It was near dark and we had packed out guns away in the car.  We were about to head home.  I don't know what my brother said.  It was something insulting, but not especially.  He hadn't said much that was insulting all day, however, so I remember that it came as a surprise.  Never at a loss for addressing things head on, however, I answered him back plainly - just as people have seen me do on this blog hundreds of times.

My 32-year-old brother decided that he was just as entitled to turn his fists on me as he had when he was 14 and I was 9.  I can't believe he actually attacked me.  In response, I cleaned his fucking clock.  My father broke us apart and we went home.  I didn't get ditched on the side of the road that day - but obviously, the fight was my fault.

Since, I've made no attempt to approach my brother.  We only see each other during funerals and weddings; and he makes no attempt to approach me.  We're happy with the arrangement.

My sister is a decent, reasonable, non-violent person.  She wouldn't hurt a fly.  However, she is also 100% incapable of dealing with anything: life, responsibility, crises, anything.  When things get hard, she closes up like a turtle and shuts down completely.  This is a very common response to the sort of upbringing all three of us had.

Where it comes to putting my father in a hospital against his will, I have reason to hesitate.  I explained some of this to my father's doctor during Friday's conversation and the doctor quite reasonably gave me the speech.

I called my brother Friday.  I had to get the number from my daughter, who had to call her first cousin, my nephew, whom I have never met.  I called my brother Saturday.  I called my brother Sunday.  He won't return my calls.  The doctor told me during our conversation on Friday that he and my brother had talked.  According to the doctor, my brother seems unwilling to take action; my brother seems to be dragging his feet.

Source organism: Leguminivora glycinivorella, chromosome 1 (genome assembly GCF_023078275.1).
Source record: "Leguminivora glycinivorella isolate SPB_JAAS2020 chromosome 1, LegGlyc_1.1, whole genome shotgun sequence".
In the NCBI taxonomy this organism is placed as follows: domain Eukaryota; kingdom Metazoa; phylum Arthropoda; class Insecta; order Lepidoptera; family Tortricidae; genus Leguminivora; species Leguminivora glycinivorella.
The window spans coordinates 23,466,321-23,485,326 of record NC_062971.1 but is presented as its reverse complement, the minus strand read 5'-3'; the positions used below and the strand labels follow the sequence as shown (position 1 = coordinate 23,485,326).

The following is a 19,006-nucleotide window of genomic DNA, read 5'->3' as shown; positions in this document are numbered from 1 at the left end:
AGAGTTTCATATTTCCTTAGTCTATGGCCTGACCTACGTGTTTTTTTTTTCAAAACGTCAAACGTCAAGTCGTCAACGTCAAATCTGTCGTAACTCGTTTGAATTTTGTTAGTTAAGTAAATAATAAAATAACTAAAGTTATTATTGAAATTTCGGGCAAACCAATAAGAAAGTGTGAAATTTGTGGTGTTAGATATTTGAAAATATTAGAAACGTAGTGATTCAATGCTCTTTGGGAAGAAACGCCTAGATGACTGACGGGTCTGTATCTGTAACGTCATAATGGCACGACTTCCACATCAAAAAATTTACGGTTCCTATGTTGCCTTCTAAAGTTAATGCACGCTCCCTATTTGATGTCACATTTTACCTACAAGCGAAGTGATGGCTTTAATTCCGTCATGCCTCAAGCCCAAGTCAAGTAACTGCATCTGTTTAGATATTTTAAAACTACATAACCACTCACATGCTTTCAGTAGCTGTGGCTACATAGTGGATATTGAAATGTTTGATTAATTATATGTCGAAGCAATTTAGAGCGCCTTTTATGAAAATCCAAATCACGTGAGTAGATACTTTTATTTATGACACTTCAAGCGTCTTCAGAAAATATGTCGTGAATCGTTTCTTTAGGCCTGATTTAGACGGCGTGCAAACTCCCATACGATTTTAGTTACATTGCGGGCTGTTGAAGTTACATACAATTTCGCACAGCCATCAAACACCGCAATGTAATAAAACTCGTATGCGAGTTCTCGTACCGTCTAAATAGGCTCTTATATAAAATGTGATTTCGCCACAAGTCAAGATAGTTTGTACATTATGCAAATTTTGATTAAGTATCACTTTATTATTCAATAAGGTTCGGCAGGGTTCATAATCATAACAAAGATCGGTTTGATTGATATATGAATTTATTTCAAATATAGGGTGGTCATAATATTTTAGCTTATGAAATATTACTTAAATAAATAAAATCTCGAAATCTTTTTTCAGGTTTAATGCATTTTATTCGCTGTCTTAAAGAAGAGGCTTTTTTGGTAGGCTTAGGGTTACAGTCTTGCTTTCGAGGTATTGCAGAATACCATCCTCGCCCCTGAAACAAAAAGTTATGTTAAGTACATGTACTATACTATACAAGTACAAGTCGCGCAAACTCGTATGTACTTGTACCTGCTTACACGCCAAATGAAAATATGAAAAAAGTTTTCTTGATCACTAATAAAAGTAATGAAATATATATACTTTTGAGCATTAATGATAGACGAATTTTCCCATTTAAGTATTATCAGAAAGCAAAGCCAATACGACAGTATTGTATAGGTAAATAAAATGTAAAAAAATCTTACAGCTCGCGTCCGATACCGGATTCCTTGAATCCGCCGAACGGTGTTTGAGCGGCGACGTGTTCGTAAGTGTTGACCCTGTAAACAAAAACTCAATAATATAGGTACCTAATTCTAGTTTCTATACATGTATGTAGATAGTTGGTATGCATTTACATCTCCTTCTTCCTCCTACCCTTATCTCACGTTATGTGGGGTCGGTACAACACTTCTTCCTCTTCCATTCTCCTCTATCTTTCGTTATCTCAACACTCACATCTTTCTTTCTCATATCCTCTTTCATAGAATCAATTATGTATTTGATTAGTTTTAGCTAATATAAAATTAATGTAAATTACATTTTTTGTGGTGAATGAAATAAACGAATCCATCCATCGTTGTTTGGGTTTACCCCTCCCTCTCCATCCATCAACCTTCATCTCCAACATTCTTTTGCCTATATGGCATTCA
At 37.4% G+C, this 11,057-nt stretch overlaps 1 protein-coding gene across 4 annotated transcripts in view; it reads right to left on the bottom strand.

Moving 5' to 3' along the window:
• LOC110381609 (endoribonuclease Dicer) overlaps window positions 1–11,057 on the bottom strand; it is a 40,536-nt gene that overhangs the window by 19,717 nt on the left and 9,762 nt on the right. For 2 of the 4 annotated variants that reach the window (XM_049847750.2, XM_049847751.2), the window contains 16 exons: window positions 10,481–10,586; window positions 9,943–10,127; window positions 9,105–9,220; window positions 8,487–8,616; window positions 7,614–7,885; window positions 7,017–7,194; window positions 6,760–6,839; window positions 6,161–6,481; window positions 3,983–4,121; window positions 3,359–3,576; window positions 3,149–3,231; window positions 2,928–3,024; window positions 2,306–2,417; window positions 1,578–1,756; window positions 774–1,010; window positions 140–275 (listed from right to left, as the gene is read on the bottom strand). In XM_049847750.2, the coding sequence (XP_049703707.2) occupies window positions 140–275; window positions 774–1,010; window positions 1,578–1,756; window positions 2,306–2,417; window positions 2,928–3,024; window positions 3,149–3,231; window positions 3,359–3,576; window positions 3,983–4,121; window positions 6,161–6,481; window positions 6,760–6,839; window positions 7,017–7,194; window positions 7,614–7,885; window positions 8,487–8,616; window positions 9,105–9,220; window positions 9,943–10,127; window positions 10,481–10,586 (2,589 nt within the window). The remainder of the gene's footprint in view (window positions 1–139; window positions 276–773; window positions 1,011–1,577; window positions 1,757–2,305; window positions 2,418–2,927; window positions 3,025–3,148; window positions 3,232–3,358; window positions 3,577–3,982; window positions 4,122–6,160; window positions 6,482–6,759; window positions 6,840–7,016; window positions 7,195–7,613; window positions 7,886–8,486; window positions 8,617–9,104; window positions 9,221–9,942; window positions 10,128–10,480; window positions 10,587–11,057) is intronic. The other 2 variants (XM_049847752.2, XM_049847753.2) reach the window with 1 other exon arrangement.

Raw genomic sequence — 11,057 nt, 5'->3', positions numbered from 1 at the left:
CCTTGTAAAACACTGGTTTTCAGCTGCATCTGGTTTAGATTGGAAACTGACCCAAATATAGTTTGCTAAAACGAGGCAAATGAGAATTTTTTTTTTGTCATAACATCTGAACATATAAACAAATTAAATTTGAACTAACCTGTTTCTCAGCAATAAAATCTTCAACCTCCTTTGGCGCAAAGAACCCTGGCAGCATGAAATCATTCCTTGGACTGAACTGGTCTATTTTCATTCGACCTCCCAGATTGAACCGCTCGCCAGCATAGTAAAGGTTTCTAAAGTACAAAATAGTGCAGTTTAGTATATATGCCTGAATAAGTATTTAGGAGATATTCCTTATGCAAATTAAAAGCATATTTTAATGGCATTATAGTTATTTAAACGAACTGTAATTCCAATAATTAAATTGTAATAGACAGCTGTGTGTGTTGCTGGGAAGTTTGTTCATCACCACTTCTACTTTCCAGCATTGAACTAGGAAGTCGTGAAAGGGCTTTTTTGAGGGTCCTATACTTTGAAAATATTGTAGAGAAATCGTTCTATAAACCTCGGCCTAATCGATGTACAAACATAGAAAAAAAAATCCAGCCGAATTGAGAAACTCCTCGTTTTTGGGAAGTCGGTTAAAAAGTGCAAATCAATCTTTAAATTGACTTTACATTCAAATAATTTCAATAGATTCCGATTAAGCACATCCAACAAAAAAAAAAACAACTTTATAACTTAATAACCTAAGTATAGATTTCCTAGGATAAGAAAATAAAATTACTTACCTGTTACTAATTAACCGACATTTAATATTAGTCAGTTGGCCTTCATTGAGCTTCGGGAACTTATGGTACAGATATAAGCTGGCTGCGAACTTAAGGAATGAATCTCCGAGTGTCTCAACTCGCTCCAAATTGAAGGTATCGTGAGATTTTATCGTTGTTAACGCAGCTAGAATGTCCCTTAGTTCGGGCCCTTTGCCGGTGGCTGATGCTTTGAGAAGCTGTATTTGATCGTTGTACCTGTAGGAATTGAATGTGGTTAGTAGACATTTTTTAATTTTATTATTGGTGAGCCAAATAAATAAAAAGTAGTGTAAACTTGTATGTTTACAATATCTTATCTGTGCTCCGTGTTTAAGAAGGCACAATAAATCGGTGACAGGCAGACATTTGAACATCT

I talked to my sister Sunday.  She is not in the city; she lives far away and right now is in nearly the same financial situation I'm in.  I explained the situation to her and she doesn't fully understand it.  I explained with the doctor said I should do and she doesn't fully understand it.  She tells me to "Do whatever I have to" but won't expressly tell me that I should do what the doctor says.  I know because I asked her.  She won't take the responsibility to say, "Do that, I think that's the right thing."

So here I am.  I have these two siblings and this father and I seem to be the only thinking, rational person in this mess.  I have spoken to my father on the phone and I'm fairly sure that he's not going to willingly go to the hospital, whether I'm there or not.  I can't decide if I should see him today and talk to him face to face.  I've asked health services and they tell me that if he's not willing to go, I can phone the police and - following an evaluation that I'm certain my father will fail - they can force him to go in an ambulance.

Would that it were that simple.  I can't wait for the fall out when my brother, who has been warned, decides that I've overstepped my rights as the youngest sibling.  I can't wait for my sister to freak out and to find myself dealing with her husband, who manages everything for her.  I just fucking can't wait.

On the bright side, I've called health services.  I've spoken to Calgary Regional Health Care, effectively the Alberta government, and they're looking into what they can do to help me.  We've started a file and - I know from the days when my first wife had multiple schlerosis - this will absolutely get the ball rolling.  Basically, I'm covering my ass by putting the responsibility where the responsibility belongs - with people who know what the hell they're doing.  I did what I said to do at the beginning of this post.  I asked for help.